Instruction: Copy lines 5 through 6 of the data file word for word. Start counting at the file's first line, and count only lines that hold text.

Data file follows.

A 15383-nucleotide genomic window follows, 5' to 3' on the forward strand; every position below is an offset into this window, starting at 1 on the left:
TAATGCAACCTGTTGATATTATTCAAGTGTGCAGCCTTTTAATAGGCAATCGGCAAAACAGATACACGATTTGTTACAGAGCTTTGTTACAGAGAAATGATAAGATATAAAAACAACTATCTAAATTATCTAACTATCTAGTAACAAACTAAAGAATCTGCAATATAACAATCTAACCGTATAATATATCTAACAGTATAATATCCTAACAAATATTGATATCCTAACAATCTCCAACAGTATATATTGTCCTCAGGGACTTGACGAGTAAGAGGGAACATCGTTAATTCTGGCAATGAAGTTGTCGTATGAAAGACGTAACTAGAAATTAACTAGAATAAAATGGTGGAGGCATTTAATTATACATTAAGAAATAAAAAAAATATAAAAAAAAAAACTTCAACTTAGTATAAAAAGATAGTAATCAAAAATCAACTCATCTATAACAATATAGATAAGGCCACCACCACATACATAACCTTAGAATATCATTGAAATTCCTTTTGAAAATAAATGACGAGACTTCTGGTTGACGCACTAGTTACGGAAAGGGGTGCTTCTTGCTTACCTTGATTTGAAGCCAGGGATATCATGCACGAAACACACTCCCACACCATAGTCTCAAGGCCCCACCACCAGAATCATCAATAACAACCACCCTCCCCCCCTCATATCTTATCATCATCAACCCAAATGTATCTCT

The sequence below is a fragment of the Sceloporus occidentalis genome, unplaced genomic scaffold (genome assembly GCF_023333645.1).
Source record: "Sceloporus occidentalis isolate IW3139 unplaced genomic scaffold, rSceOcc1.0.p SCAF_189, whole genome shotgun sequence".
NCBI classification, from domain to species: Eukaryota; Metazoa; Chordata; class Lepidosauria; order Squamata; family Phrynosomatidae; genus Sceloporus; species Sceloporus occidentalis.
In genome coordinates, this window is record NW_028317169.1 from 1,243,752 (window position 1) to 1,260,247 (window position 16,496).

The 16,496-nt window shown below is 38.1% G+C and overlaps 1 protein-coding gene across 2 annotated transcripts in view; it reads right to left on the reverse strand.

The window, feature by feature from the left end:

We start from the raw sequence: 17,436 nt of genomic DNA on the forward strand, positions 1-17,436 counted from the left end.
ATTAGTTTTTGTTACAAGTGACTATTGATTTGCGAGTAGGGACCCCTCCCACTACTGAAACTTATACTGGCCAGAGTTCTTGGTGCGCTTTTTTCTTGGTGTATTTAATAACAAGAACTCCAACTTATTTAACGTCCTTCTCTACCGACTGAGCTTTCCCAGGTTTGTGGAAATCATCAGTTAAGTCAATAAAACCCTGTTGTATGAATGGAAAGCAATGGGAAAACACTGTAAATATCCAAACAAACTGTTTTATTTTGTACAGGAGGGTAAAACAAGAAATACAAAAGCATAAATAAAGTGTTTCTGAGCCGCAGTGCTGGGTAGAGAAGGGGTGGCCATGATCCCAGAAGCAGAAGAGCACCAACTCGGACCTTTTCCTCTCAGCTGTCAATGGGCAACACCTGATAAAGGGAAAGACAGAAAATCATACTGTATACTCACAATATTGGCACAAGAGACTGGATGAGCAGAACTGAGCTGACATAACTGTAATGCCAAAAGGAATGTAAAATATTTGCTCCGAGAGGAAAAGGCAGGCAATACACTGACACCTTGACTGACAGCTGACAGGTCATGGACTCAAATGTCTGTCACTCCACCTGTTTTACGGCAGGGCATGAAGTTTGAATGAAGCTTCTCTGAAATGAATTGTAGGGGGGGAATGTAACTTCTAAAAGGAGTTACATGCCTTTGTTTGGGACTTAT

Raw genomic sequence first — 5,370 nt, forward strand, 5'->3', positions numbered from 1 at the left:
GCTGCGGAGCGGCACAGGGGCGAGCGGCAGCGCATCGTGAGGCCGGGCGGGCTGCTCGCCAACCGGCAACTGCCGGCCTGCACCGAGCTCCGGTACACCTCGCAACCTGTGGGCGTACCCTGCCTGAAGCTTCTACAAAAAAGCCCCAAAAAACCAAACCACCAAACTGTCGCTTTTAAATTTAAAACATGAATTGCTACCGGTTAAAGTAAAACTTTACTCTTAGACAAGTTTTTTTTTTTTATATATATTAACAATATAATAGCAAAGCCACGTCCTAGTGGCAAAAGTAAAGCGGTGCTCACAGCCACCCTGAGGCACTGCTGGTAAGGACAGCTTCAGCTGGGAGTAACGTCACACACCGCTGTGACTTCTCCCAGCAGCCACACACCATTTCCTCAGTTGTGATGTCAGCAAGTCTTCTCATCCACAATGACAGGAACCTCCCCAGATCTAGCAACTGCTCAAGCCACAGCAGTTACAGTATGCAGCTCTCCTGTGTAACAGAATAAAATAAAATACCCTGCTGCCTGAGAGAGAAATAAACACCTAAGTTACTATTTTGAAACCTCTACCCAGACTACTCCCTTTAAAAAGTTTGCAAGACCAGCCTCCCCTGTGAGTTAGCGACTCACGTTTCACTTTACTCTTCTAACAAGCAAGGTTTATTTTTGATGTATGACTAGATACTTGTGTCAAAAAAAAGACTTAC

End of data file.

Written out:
NCBI classification, from domain to species: Eukaryota; Metazoa; Chordata; class Lepidosauria; order Squamata; family Phrynosomatidae; genus Sceloporus; species Sceloporus occidentalis.
In genome coordinates, this window is record NW_028317169.1 from 1,243,752 (window position 1) to 1,260,247 (window position 16,496).